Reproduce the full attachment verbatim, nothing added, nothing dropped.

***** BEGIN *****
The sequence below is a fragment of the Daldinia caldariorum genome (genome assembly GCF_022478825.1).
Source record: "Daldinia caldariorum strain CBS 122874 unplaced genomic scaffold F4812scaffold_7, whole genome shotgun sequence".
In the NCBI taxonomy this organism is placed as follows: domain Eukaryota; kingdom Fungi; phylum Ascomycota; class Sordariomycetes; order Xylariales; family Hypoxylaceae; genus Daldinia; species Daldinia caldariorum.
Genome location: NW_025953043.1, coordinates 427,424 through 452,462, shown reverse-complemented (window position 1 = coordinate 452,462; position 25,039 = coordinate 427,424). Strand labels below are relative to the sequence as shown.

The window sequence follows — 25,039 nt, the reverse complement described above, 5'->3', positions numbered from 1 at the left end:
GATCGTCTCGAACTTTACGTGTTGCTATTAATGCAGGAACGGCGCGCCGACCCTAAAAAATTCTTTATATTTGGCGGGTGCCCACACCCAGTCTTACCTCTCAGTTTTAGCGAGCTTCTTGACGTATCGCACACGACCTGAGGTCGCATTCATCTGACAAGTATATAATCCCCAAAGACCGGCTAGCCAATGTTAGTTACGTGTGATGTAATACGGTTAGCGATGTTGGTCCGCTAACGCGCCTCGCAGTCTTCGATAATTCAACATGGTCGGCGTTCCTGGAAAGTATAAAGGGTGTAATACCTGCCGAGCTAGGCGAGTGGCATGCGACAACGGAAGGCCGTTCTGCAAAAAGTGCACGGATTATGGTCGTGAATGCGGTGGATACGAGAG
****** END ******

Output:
The sequence below is a fragment of the Daldinia caldariorum genome (genome assembly GCF_022478825.1).
Source record: "Daldinia caldariorum strain CBS 122874 unplaced genomic scaffold F4812scaffold_7, whole genome shotgun sequence".
In the NCBI taxonomy this organism is placed as follows: domain Eukaryota; kingdom Fungi; phylum Ascomycota; class Sordariomycetes; order Xylariales; family Hypoxylaceae; genus Daldinia; species Daldinia caldariorum.
Genome location: NW_025953043.1, coordinates 427,424 through 452,462, shown reverse-complemented (window position 1 = coordinate 452,462; position 25,039 = coordinate 427,424). Strand labels below are relative to the sequence as shown.

The window sequence follows — 25,039 nt, the reverse complement described above, 5'->3', positions numbered from 1 at the left end:
GATCGTCTCGAACTTTACGTGTTGCTATTAATGCAGGAACGGCGCGCCGACCCTAAAAAATTCTTTATATTTGGCGGGTGCCCACACCCAGTCTTACCTCTCAGTTTTAGCGAGCTTCTTGACGTATCGCACACGACCTGAGGTCGCATTCATCTGACAAGTATATAATCCCCAAAGACCGGCTAGCCAATGTTAGTTACGTGTGATGTAATACGGTTAGCGATGTTGGTCCGCTAACGCGCCTCGCAGTCTTCGATAATTCAACATGGTCGGCGTTCCTGGAAAGTATAAAGGGTGTAATACCTGCCGAGCTAGGCGAGTGGCATGCGACAACGGAAGGCCGTTCTGCAAAAAGTGCACGGATTATGGTCGTGAATGCGGTGGATACGAGAG